According to the transcript, Clinton responded, “I believe in diagnostic testing that teachers can use to try to figure out how to help individuals and classes deal with their learning challenges. I do believe that there can be and should be a set of tests that everybody agrees on.”
“And I have for a very long time also been against the idea that you tie teacher evaluation and even teacher pay to test outcomes,” she said. “There’s no evidence. There’s no evidence. Now, there is some evidence that it can help with school performance. If everybody is on the same team, and they’re all working together, that’s a different issue, but that’s not the way it’s been presented…”
In the last few years, nearly every state has implemented systems to evaluate teachers based in part on student test scores, largely because the Obama administration made it a condition for states to receive either a grant under Race to the Top or a waiver from the federal No Child Left Behind law.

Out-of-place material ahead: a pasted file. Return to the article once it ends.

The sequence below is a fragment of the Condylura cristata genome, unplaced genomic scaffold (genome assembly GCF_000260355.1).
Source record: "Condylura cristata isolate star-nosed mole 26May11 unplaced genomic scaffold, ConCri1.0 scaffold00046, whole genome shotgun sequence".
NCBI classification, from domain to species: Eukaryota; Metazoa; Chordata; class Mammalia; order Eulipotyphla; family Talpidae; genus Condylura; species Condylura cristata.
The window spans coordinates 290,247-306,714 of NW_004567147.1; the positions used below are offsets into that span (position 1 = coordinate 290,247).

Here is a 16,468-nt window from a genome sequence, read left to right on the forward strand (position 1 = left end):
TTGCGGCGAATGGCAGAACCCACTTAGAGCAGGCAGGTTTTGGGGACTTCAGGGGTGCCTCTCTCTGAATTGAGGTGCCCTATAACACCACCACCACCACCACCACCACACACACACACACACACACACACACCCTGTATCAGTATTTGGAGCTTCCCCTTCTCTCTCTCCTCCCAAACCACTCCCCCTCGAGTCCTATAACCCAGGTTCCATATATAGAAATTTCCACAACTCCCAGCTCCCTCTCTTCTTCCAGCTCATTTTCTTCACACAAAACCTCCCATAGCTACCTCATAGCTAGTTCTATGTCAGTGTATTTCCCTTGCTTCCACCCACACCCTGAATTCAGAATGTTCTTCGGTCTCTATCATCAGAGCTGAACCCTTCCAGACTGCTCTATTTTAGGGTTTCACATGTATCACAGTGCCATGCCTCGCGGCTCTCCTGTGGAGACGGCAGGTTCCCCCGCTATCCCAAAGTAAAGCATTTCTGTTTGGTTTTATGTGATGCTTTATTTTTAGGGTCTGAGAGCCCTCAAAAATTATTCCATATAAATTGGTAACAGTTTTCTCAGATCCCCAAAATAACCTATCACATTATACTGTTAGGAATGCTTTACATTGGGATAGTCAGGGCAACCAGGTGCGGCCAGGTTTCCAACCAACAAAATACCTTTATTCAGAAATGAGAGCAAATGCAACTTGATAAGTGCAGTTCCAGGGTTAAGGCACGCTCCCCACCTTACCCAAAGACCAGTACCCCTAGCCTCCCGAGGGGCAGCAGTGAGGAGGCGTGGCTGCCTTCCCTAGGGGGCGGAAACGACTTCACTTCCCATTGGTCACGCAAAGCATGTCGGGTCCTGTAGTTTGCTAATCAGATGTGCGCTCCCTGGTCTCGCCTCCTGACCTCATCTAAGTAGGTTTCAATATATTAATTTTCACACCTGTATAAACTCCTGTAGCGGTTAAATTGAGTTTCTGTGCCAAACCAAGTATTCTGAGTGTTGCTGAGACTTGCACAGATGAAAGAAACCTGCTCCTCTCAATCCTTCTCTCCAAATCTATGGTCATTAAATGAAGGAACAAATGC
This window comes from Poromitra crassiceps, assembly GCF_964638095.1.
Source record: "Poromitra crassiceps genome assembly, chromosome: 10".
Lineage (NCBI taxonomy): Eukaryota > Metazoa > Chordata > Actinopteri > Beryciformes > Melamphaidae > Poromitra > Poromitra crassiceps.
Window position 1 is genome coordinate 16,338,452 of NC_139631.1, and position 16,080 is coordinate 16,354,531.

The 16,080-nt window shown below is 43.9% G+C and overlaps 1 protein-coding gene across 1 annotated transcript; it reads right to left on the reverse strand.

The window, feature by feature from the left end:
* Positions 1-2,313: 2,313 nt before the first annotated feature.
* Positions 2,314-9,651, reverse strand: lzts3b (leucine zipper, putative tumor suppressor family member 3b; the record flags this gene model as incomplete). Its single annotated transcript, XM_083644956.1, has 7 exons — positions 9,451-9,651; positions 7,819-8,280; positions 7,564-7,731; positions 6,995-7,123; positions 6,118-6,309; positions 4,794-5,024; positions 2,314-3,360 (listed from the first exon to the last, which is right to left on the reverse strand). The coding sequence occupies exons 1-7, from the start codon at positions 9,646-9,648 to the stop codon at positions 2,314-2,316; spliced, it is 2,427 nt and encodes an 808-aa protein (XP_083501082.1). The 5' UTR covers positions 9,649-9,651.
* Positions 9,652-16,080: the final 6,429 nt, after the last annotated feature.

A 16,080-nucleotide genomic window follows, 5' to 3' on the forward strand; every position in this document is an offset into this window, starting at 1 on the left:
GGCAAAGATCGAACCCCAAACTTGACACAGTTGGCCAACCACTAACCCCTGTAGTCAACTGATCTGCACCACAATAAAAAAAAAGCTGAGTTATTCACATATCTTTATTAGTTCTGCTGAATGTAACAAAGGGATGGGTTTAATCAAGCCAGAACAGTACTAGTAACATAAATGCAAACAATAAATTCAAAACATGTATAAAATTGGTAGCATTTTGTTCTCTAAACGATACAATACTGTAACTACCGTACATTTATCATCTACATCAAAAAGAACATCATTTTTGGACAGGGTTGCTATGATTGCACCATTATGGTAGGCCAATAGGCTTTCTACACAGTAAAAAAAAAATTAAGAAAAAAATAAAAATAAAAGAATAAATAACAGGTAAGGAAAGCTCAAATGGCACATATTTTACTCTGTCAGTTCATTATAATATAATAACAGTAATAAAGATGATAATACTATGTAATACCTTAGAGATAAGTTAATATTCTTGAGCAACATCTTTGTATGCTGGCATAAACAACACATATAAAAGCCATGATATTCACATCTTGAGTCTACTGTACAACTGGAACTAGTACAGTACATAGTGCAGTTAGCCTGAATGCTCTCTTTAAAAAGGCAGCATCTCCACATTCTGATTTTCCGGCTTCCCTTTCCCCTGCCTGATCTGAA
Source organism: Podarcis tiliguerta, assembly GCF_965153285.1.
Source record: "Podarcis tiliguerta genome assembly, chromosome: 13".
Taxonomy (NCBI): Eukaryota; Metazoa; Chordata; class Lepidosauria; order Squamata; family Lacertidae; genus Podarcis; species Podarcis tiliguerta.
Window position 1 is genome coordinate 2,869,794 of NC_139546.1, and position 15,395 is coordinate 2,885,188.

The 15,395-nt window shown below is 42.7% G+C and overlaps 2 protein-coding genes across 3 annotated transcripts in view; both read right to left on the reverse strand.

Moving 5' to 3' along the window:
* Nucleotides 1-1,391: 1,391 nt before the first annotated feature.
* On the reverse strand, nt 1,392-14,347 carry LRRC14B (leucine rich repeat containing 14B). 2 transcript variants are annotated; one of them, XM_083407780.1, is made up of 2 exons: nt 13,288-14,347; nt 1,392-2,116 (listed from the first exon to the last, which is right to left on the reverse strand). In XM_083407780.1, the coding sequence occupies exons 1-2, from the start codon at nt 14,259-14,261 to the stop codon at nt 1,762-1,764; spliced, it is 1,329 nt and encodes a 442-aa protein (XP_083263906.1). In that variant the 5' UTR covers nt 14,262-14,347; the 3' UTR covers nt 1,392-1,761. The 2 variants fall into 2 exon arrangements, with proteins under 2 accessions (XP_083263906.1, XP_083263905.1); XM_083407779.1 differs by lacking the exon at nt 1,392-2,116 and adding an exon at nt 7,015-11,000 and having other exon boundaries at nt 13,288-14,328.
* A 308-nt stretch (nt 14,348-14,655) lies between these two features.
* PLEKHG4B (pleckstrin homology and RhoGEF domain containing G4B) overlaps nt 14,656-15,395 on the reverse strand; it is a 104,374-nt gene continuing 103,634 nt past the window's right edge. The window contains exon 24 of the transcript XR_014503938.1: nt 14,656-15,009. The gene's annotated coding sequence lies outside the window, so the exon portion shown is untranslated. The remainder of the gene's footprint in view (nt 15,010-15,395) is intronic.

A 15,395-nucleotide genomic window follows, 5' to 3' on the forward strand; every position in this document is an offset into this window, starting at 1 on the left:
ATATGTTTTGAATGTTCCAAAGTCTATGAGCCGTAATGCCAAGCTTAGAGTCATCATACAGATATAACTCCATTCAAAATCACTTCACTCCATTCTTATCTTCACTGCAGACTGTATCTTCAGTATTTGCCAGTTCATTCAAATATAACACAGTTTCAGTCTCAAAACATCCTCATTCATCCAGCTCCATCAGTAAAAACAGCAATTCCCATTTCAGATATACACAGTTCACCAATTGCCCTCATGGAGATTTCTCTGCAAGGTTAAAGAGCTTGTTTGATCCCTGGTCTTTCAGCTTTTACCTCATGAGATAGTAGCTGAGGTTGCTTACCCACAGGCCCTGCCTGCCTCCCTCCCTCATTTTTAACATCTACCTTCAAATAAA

But the practice has come under growing scrutiny. Last week, the American Educational Research Association became the latest organization to caution against using value-added models — complex algorithms that try to measure a teacher’s impact on student test scores — to judge the performance of teachers. It joined the National Research Council, the American Statistical Association and the Rand Corporation, which have all said that schools should not use these models to make important decisions about a teacher’s pay or employment status.